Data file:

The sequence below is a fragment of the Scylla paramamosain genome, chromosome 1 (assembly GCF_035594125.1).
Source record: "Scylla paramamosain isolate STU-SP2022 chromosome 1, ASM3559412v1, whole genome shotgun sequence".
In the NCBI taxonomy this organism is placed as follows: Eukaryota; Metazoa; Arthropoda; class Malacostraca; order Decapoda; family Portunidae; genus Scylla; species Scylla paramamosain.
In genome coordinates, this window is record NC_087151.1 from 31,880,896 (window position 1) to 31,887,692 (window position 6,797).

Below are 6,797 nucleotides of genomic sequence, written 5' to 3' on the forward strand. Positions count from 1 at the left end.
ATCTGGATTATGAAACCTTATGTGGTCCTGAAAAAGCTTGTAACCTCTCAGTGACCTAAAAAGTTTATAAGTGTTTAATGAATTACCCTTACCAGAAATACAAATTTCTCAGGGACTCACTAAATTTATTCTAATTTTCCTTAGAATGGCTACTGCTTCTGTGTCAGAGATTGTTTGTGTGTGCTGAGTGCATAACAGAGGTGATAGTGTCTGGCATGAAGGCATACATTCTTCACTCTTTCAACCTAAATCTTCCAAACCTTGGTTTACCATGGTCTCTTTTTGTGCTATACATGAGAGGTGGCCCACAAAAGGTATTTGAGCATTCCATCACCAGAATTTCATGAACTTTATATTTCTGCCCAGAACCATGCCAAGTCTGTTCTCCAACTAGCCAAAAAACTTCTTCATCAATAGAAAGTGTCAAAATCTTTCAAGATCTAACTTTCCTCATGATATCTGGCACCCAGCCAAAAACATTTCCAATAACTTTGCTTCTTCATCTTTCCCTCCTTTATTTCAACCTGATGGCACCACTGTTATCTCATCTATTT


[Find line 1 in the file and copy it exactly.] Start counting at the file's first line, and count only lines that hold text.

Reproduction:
The sequence below is a fragment of the Scylla paramamosain genome, chromosome 1 (assembly GCF_035594125.1).